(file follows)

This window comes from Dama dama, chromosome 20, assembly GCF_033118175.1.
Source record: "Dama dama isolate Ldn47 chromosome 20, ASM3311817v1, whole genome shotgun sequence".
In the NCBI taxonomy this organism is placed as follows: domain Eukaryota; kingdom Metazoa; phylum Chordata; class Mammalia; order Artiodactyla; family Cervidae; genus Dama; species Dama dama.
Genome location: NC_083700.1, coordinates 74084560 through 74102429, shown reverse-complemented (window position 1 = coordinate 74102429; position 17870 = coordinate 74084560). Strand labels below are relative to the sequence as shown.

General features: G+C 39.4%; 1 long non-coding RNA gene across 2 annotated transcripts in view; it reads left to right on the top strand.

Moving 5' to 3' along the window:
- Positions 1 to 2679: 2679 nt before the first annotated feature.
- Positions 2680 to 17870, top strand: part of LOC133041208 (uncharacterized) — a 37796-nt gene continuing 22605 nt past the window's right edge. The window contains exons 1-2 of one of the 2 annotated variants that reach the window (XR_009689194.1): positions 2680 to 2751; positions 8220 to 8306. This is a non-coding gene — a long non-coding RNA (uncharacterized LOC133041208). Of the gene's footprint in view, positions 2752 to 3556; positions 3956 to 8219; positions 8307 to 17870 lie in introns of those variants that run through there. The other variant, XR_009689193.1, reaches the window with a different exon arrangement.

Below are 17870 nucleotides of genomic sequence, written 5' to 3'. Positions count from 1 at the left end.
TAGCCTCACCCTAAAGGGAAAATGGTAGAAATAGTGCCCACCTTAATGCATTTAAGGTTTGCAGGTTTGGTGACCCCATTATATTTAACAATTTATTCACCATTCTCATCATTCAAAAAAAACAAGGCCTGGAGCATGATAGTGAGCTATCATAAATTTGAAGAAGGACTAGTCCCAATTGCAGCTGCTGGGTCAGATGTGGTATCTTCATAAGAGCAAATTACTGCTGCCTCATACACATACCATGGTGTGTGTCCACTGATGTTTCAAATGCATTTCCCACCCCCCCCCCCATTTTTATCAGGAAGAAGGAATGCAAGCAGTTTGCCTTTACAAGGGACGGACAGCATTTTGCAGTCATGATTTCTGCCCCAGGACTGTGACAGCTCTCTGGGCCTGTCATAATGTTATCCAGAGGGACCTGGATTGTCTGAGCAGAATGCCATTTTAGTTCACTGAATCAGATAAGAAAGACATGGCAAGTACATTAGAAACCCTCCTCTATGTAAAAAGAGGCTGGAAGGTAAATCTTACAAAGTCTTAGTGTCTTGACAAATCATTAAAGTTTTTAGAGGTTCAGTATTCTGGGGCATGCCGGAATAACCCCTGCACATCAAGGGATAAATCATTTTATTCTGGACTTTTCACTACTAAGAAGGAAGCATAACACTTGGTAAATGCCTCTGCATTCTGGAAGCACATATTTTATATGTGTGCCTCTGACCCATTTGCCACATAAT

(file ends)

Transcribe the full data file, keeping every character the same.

This window comes from Dama dama, chromosome 20, assembly GCF_033118175.1.
Source record: "Dama dama isolate Ldn47 chromosome 20, ASM3311817v1, whole genome shotgun sequence".
In the NCBI taxonomy this organism is placed as follows: domain Eukaryota; kingdom Metazoa; phylum Chordata; class Mammalia; order Artiodactyla; family Cervidae; genus Dama; species Dama dama.
Genome location: NC_083700.1, coordinates 74084560 through 74102429, shown reverse-complemented (window position 1 = coordinate 74102429; position 17870 = coordinate 74084560). Strand labels below are relative to the sequence as shown.

General features: G+C 39.4%; 1 long non-coding RNA gene across 2 annotated transcripts in view; it reads left to right on the top strand.

Moving 5' to 3' along the window:
- Positions 1 to 2679: 2679 nt before the first annotated feature.
- Positions 2680 to 17870, top strand: part of LOC133041208 (uncharacterized) — a 37796-nt gene continuing 22605 nt past the window's right edge. The window contains exons 1-2 of one of the 2 annotated variants that reach the window (XR_009689194.1): positions 2680 to 2751; positions 8220 to 8306. This is a non-coding gene — a long non-coding RNA (uncharacterized LOC133041208). Of the gene's footprint in view, positions 2752 to 3556; positions 3956 to 8219; positions 8307 to 17870 lie in introns of those variants that run through there. The other variant, XR_009689193.1, reaches the window with a different exon arrangement.

Below are 17870 nucleotides of genomic sequence, written 5' to 3'. Positions count from 1 at the left end.
TAGCCTCACCCTAAAGGGAAAATGGTAGAAATAGTGCCCACCTTAATGCATTTAAGGTTTGCAGGTTTGGTGACCCCATTATATTTAACAATTTATTCACCATTCTCATCATTCAAAAAAAACAAGGCCTGGAGCATGATAGTGAGCTATCATAAATTTGAAGAAGGACTAGTCCCAATTGCAGCTGCTGGGTCAGATGTGGTATCTTCATAAGAGCAAATTACTGCTGCCTCATACACATACCATGGTGTGTGTCCACTGATGTTTCAAATGCATTTCCCACCCCCCCCCCCATTTTTATCAGGAAGAAGGAATGCAAGCAGTTTGCCTTTACAAGGGACGGACAGCATTTTGCAGTCATGATTTCTGCCCCAGGACTGTGACAGCTCTCTGGGCCTGTCATAATGTTATCCAGAGGGACCTGGATTGTCTGAGCAGAATGCCATTTTAGTTCACTGAATCAGATAAGAAAGACATGGCAAGTACATTAGAAACCCTCCTCTATGTAAAAAGAGGCTGGAAGGTAAATCTTACAAAGTCTTAGTGTCTTGACAAATCATTAAAGTTTTTAGAGGTTCAGTATTCTGGGGCATGCCGGAATAACCCCTGCACATCAAGGGATAAATCATTTTATTCTGGACTTTTCACTACTAAGAAGGAAGCATAACACTTGGTAAATGCCTCTGCATTCTGGAAGCACATATTTTATATGTGTGCCTCTGACCCATTTGCCACATAAT